(Ben Whitefield / For the Times)
Why: Because you can’t really envision a man-made mountain, covered in layers of colorful paint and biblical verse, until you see it in person.
What: Salvation Mountain is a one-man project that was decades in the making. The late Leonard Knight (1931-2014) made this colorful mound of inspirational messages, using the desert as his canvas, relying on donations and cobbling together cement, hay bales and many, many layers of bright paint until he had a spectacle several stories tall.
If you’re 20ish, you may know it from the video game Grand Theft Auto V (where it’s called "Hippietown") or one of those PBS documentaries they show in high schools. If you’re older, you may remember the Salvation Mountain scene in Sean Penn’s 2007 movie “Into the Wild,” or maybe you’ve just heard stories about a loner in the desert, forever painting Bible quotations on the earth.
Either way, the labor of love behind this rainbow-colored edifice is clear. Even if its “God Is Love” message doesn’t speak to you, there’s no ignoring the dedication on display.
When we stopped by in January, a few dozen others were there already, reading inscriptions, gawking and snapping selfies. (The state owns the land.)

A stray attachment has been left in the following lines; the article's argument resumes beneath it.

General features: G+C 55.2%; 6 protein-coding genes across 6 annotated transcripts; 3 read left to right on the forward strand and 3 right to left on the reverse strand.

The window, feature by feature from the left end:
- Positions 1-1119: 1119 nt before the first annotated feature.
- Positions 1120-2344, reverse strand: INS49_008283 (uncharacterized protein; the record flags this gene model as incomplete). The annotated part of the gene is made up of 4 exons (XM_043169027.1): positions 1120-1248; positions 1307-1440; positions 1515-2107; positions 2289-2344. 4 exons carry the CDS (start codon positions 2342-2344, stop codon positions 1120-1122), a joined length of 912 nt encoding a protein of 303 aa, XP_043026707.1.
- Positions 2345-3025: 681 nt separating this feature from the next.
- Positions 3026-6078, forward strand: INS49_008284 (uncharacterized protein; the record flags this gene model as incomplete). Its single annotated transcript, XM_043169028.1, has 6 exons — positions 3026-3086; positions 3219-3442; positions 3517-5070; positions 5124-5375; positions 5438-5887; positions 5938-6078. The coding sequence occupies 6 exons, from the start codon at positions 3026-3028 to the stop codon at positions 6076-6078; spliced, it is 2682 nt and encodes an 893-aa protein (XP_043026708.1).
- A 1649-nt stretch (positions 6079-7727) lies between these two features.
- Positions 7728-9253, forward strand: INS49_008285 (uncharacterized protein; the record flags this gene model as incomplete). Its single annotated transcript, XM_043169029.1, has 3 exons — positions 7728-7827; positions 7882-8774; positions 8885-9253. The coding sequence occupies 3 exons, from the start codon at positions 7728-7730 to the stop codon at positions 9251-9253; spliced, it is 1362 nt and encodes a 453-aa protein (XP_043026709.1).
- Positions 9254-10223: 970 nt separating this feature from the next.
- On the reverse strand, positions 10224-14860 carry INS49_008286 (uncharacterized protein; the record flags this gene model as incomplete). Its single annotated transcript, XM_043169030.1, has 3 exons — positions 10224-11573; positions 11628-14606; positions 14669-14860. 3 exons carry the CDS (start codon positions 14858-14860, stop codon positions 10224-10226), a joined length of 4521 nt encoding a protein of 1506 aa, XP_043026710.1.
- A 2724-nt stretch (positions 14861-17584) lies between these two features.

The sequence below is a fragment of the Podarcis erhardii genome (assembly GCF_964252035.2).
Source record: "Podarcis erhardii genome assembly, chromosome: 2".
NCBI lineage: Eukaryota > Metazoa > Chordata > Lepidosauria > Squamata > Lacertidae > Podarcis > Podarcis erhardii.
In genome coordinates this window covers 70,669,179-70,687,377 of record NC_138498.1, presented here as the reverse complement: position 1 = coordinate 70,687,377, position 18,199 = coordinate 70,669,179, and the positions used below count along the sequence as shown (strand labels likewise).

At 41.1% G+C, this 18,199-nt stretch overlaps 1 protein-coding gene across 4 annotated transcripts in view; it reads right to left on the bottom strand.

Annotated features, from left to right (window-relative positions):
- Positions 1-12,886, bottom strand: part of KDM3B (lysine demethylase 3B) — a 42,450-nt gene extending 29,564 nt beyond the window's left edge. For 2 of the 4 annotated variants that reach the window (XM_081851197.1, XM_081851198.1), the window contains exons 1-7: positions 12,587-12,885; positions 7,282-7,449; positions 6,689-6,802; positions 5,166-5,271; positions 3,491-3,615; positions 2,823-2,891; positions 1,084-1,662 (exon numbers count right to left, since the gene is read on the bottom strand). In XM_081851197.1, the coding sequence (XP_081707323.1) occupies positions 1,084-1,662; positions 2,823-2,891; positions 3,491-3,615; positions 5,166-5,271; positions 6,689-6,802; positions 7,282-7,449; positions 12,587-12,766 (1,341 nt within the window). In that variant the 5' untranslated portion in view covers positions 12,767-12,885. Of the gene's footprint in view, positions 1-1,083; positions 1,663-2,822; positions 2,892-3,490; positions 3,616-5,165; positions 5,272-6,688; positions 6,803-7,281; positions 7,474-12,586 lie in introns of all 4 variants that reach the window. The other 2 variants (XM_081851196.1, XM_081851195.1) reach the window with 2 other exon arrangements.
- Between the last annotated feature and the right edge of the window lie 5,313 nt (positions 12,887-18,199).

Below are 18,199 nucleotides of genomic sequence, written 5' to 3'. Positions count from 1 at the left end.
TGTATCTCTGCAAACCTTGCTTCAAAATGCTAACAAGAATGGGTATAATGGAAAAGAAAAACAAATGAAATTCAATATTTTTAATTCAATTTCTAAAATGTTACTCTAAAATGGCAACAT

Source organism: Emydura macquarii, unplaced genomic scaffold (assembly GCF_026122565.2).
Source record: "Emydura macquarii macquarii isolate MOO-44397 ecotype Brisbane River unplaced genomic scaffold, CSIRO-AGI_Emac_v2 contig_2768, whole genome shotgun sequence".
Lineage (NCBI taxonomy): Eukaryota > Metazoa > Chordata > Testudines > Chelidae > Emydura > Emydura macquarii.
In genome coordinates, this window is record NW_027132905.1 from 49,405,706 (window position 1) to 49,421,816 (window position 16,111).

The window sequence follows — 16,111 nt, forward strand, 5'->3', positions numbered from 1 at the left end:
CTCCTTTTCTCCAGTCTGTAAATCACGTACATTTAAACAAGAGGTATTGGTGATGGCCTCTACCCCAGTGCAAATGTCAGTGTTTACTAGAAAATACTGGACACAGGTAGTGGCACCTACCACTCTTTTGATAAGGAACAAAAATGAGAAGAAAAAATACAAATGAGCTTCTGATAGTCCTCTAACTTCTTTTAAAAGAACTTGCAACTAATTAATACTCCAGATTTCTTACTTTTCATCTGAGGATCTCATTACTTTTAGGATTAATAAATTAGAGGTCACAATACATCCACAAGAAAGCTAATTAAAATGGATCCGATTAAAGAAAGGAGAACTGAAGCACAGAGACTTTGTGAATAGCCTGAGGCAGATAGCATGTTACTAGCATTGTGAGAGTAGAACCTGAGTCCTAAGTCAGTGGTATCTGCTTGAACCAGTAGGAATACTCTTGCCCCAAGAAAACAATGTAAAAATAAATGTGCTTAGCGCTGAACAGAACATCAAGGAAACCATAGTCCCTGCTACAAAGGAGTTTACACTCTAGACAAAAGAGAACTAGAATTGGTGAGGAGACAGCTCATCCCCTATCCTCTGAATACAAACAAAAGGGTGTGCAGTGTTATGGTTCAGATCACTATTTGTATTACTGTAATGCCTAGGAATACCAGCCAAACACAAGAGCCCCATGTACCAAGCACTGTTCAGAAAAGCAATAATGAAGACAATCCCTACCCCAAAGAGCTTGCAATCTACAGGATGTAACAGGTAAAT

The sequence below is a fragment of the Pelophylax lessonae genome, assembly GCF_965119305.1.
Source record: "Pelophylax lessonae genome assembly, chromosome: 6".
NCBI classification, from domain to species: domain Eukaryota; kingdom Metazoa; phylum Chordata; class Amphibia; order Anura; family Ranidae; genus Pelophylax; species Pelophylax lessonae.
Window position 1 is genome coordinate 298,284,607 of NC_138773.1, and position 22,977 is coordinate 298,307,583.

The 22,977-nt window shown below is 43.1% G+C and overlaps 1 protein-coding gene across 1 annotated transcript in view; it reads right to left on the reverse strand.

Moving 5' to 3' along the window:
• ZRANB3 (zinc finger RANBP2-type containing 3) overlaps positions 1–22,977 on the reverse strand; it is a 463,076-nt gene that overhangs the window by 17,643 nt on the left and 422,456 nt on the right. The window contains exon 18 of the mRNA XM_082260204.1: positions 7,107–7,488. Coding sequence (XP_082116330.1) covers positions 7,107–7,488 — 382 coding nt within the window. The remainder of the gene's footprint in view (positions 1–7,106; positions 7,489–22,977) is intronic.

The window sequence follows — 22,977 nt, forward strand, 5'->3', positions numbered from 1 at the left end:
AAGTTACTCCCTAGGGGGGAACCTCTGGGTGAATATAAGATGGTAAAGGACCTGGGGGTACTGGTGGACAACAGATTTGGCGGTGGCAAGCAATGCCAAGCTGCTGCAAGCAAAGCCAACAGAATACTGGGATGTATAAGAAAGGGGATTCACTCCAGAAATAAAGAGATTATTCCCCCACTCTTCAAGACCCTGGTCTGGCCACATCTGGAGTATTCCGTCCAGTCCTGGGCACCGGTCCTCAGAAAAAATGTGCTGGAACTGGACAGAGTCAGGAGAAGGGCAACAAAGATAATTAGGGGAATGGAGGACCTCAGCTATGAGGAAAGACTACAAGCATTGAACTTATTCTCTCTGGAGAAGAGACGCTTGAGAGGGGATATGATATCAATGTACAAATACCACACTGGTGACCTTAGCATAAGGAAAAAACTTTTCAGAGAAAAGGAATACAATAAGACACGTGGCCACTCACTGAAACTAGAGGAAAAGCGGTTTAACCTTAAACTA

And if the mountain isn’t quirky enough for you, have a look around neighboring "Slab City," where a disparate collection of squatters has improvised an off-the-grid bohemian neighborhood on several blocks of bare concrete foundations that once held Marine barracks — a "chill" village, in the words of one 20-year-old admirer. Some call it “the last free place in America.”
Where: Drive toward the community of Niland, at the southeastern side of the Salton Sea, about 188 miles southeast of downtown L.A. The “mountain” is a short detour off Highway 111 on Beal Road; Slab City is a little farther east along the road.
How much: Free.
(Brian van der Brug / Los Angeles Times) Muscle Beach (Los Angeles Times) Union Station (Al Seib / Los Angeles Times) (Christopher Reynolds / Los Angeles Times) Buck Owens’ Crystal Palace. (Christopher Reynolds / Los Angeles Times) (Mark Boster / Los Angeles Times)